Also, and for whatever this may be worth, “this sort of thing” is not what I like to see in the source-code of a template. Instead, I prefer to see it either as a Perl-supplied input variable (which could of course be a closure ...), or as a custom function (defined in the Perl) that performs the task. (Which is, in this case, “display this date according to ‘the client language’.” IMHO, the template should neither contain the exact format-string, nor the logic for deducing what ‘the client language’ is. Think ahead ... The Marketing Department™ will want to change this! Endlessly. Of course, after you have cut ’n pasted it a zillion-and-one times. You want to be able to change it in one place, then walk away with a smug grin on your face as the Dumbfounded Marketroids praise you as a genius.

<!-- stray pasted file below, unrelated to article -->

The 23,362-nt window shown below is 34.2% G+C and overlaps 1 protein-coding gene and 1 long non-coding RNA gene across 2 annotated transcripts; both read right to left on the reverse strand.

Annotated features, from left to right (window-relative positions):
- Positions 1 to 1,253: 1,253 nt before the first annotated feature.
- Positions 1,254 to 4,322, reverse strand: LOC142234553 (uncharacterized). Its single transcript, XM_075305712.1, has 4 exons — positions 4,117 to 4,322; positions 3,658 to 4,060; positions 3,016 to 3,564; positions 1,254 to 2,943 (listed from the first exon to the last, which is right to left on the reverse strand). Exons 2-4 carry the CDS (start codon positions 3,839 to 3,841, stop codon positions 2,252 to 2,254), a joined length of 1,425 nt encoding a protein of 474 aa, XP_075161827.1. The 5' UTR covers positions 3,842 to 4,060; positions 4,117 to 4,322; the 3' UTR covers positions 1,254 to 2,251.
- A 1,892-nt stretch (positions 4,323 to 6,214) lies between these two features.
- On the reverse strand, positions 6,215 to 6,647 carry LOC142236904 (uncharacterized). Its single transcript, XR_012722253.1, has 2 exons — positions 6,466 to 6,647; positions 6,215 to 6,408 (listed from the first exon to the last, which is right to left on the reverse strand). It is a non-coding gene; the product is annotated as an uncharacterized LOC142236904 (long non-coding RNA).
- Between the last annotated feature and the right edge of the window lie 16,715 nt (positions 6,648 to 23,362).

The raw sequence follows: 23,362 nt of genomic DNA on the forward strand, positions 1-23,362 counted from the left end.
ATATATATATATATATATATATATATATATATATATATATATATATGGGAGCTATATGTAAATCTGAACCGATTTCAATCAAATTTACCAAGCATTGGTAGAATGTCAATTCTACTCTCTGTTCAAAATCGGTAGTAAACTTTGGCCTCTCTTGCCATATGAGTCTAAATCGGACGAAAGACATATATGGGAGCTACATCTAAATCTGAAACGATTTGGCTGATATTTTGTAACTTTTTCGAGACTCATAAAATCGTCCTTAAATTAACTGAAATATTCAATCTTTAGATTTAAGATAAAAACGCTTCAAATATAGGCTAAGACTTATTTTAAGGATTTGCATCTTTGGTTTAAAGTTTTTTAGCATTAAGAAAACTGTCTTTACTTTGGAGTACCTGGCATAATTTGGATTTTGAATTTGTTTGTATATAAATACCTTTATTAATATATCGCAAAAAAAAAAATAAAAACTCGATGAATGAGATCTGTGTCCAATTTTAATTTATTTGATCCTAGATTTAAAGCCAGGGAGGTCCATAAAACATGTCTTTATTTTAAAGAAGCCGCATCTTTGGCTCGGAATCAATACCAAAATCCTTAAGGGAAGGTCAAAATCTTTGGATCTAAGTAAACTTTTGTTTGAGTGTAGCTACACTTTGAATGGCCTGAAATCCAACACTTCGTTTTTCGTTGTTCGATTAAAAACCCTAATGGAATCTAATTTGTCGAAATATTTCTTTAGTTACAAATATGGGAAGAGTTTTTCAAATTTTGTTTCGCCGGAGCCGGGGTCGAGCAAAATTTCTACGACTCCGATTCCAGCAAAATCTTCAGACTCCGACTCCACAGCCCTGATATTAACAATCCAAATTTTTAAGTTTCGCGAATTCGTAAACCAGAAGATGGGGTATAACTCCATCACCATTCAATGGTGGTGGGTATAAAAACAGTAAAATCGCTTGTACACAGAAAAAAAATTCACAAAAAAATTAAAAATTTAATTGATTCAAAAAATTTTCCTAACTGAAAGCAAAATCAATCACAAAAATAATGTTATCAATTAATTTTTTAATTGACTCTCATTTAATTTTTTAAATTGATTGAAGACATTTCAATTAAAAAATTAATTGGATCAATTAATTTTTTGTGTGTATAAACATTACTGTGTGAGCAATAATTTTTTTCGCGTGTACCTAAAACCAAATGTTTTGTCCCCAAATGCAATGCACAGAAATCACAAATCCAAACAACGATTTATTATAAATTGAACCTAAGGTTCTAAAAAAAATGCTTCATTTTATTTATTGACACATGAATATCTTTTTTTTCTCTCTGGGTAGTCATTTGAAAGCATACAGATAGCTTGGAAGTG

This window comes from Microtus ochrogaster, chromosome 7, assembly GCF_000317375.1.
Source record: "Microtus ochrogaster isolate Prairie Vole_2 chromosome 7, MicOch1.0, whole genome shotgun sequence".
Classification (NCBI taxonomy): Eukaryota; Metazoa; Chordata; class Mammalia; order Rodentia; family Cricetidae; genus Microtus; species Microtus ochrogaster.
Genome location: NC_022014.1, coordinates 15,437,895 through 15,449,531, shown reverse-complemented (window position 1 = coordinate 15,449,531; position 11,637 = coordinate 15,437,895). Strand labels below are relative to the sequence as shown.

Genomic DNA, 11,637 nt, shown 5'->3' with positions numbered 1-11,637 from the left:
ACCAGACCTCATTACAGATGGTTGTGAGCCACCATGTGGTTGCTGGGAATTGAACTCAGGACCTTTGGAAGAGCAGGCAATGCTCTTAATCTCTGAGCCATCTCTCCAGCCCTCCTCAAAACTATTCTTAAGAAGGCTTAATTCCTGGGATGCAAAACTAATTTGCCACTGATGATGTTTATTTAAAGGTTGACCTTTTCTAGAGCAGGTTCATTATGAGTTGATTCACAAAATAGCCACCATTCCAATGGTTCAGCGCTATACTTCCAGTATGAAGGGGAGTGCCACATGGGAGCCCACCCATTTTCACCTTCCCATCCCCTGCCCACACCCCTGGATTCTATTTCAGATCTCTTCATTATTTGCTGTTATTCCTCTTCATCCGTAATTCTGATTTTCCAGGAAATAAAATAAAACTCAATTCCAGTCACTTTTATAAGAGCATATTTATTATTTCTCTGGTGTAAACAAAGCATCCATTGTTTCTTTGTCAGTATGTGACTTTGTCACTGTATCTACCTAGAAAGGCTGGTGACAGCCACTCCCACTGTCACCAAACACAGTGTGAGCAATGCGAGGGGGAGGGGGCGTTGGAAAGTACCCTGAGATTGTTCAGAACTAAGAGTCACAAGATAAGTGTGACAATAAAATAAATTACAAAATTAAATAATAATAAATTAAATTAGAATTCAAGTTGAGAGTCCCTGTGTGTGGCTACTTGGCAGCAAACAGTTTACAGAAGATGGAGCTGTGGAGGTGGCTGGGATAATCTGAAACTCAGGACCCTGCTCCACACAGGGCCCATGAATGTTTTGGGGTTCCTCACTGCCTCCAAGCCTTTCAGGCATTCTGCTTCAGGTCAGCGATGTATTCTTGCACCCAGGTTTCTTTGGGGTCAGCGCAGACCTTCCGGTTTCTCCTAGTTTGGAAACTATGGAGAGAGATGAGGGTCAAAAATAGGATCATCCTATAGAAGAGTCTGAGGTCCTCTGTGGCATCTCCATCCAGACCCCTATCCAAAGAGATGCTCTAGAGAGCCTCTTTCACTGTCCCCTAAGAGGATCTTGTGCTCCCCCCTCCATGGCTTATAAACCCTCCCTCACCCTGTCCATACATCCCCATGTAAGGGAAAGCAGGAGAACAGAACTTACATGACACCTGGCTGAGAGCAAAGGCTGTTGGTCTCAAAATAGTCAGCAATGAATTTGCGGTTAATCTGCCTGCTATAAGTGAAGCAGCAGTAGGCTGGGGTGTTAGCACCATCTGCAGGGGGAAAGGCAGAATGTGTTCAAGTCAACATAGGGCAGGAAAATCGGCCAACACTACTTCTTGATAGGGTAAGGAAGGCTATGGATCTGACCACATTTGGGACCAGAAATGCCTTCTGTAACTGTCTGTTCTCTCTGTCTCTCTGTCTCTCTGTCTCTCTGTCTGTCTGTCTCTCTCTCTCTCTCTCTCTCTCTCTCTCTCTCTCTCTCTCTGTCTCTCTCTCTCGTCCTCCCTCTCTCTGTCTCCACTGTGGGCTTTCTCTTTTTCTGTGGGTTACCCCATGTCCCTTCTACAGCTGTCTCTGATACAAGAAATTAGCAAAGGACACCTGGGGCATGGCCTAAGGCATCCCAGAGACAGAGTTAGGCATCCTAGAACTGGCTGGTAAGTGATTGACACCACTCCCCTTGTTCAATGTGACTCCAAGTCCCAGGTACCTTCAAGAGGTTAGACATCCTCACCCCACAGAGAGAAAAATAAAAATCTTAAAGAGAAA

Situations such as this one are where I would advocate that you should strive to “write what you mean,” then provide an implementation for that “meaning” in one, and only one place. The code that you show in the OP is not “meaning,” but concrete implementation, ripe to be repeated. This templating system makes all of this very easy to do.